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Types of Verbs

Sep 2, 2022

Verbs are also known as action words. 

Verbs describe an action (both physical and mental) and also a state of being. 

For example: to run, to write, to think, to be 

Types of Verbs 

There are different types of verbs based on the functions they perform in a sentence. They are: 

Types of Verbs
  1. Action verbs or main verbs 
  2. Linking verbs 
  3. Auxiliary verbs or helping verbs 

Action Verbs or Main verbs 

Action verbs tell us what the subject is doing. 


For example: Maria is singing a song. 

This example answers the question  “What is Maria doing?”. Here, the action verb is singing. 

Action verbs are again classified as follows. 

Action Verbs or Main Verbs

Transitive Verbs  

Transitive verbs are those verbs in which action is done upon an object. A transitive verb is always accompanied by an object.  

For example: Tom is kicking a ball. 


Here, the subject is Tom. What is Tom kicking? He is kicking a ball. So the object is ball and the transitive verb is kick. 

Intransitive Verbs  

Intransitive verbs are those verbs in which action is not done upon any object. In such sentences, the verb will not have any object. 

For example: Joan is playing. 

Here, Joan is the subject. Joan is playing. There is no object upon which the action of playing is being done. Playing is the intransitive verb. 

Dynamic Verbs 

These verbs are used when an actual action occurs in a sentence. 

For example: He is making coffee. 

The subject “he” is doing the action of making coffee. This act of making coffee can be physically seen by someone. Here, “making” is a dynamic verb. 

Stative Verbs 

Stative verbs do not tell us about an actual action happening in a sentence. 

These verbs tell us about the state of mind of the subject or they describe the situation he/she is in.  

They can also describe the relationship between the subject and the object. 

For example: Linda hates fruits. 

Here, the hatred towards fruits is not an action but the mental condition of the subject, Linda.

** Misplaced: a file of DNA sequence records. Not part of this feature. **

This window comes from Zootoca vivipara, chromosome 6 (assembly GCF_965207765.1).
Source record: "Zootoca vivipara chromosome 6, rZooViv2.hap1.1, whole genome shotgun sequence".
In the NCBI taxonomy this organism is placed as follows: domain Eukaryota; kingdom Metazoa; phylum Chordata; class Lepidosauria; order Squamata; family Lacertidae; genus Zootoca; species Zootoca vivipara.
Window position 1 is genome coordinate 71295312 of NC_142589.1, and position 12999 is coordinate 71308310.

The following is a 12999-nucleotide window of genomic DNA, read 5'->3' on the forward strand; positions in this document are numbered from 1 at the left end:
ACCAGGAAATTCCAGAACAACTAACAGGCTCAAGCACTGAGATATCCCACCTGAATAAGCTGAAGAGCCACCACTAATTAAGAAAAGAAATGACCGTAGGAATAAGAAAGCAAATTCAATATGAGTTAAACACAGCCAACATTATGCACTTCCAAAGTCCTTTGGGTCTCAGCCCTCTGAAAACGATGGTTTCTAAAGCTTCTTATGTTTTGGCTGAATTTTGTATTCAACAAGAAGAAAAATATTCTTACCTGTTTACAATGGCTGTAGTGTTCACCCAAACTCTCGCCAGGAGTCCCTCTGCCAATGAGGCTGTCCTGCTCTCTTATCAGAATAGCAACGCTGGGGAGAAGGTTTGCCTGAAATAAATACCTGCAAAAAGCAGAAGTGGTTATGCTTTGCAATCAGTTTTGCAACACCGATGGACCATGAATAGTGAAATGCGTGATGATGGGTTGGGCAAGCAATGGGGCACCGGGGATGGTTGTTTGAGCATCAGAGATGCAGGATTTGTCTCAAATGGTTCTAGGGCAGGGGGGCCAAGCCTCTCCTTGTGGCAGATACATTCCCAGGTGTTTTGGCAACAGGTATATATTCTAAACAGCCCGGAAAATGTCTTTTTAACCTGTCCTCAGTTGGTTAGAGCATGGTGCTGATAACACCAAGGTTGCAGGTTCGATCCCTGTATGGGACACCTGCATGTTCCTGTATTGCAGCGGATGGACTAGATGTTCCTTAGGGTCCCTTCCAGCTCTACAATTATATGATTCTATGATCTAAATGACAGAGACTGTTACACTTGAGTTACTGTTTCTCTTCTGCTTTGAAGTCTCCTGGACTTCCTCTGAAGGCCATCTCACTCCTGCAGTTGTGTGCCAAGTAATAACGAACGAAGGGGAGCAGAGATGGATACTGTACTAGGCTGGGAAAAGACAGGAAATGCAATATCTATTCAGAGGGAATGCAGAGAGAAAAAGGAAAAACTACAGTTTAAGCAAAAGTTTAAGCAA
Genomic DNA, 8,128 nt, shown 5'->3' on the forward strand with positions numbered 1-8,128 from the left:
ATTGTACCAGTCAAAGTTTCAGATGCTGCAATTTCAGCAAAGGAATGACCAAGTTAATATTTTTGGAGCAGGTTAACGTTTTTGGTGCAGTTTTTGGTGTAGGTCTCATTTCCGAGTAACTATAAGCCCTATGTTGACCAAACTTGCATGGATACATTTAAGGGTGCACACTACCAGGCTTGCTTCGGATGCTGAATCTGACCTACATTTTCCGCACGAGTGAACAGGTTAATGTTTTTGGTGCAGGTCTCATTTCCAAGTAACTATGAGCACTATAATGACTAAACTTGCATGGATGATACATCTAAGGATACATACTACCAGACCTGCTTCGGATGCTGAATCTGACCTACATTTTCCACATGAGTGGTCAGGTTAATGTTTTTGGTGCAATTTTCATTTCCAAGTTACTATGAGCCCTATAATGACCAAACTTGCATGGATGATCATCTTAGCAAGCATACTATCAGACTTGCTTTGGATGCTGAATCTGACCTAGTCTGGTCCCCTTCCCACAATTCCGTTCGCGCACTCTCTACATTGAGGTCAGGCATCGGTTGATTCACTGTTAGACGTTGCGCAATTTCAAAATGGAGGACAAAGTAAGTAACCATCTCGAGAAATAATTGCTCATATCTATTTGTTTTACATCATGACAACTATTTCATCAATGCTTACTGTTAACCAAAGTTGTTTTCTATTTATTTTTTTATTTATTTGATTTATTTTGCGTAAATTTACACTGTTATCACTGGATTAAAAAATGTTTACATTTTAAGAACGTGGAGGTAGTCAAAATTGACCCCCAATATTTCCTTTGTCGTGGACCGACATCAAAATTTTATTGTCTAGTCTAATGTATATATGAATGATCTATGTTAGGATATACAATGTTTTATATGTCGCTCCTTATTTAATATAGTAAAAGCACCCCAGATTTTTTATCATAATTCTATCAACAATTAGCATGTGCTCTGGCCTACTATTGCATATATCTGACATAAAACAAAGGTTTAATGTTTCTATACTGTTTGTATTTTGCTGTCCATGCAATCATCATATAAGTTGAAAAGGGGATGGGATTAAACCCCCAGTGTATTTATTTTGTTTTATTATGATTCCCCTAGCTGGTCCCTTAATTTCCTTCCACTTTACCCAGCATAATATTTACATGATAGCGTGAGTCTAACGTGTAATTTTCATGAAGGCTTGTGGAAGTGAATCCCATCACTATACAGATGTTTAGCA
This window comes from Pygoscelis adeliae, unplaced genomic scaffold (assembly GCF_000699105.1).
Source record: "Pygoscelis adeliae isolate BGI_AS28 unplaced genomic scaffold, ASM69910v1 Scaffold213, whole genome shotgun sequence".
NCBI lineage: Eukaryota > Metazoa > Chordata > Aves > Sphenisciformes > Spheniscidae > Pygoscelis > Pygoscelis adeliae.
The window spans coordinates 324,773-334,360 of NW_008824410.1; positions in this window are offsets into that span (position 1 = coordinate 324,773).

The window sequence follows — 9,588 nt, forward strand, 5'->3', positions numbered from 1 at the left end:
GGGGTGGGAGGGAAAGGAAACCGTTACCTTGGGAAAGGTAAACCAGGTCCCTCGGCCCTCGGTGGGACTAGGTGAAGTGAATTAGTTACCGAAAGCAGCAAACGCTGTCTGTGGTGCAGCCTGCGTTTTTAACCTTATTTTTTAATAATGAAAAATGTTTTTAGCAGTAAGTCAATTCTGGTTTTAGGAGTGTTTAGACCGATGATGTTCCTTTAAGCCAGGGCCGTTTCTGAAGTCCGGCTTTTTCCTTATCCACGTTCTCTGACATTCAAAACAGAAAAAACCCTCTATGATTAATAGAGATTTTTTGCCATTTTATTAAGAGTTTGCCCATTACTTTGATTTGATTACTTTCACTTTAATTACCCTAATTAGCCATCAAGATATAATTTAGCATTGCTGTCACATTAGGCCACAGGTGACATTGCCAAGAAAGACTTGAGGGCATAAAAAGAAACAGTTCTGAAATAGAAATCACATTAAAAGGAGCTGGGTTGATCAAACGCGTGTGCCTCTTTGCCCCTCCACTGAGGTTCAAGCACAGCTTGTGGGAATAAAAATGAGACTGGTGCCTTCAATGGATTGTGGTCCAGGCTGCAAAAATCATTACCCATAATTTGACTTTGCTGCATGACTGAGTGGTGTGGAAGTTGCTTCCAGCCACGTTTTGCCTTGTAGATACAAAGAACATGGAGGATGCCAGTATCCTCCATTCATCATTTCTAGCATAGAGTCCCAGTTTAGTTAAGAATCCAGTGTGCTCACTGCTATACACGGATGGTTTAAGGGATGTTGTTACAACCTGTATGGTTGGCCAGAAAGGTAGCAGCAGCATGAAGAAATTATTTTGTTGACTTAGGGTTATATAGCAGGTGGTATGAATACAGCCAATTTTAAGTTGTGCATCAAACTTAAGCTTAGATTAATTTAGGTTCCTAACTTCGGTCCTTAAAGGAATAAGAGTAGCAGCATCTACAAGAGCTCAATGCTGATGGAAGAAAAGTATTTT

“Hates” is a stative verb. 

Linking Verbs 

Linking verbs link the subject to a word in the predicate by showing what the subject is like or what the subject has. These verbs do not tell us anything about the subject. 

For example: The baby is cute. 

Here, “the baby” is the subject,“cute” is the adjective that tells us about the baby and “is” is the linking verb that links the subject with the adjective. 

The most common linking verbs are the forms of the verb “to be” and “to have”.  

Forms of “to be” are is, am, are, was, were, been and being. 

Forms of “to have” are have, has and had. 

Sometimes verbs like seem, appear, taste, turn, sound, smell etc. are also used as linking verbs. 

For example: The pudding tastes good. 

Here, “pudding” is the subject, “tastes” is the linking verb which links the subject with its complement “good”(Complement is a word or phrase that comes after the verb and gives more information). 

Auxiliary Verbs or Helping Verbs 

Auxiliary verbs are classified as: 

Auxiliary Verbs or Helping Verbs 

Primary Auxiliaries 

These are the verbs used in forming the tenses and voices of other verbs. 

Forms of be, do and have come under primary auxiliaries. 

Other forms of be are is, am, are, was, were, been, and being. 

Forms of have are has, have and had. 

Do has the forms do/ does, did and done. 

For example: I am cleaning my room. 

Here, “am” is the auxiliary verb and it shows that the subject is in first person singular and tense is present tense as it is happening at present. 

Modal Auxiliaries 

Modal auxiliaries are used to express modality. 

Modality helps the speaker to talk about ability, certainty, permission, advice, possibility, willingness, obligation and necessity. 

Modal verbs in English are can/ could, may/ might, shall/ should, will/ would, must/ had to, ought to, used to, need and dare. 

For example: Shall we go for a movie? 

Primary And Modal Auxiliaries
Primary And Modal Auxiliaries


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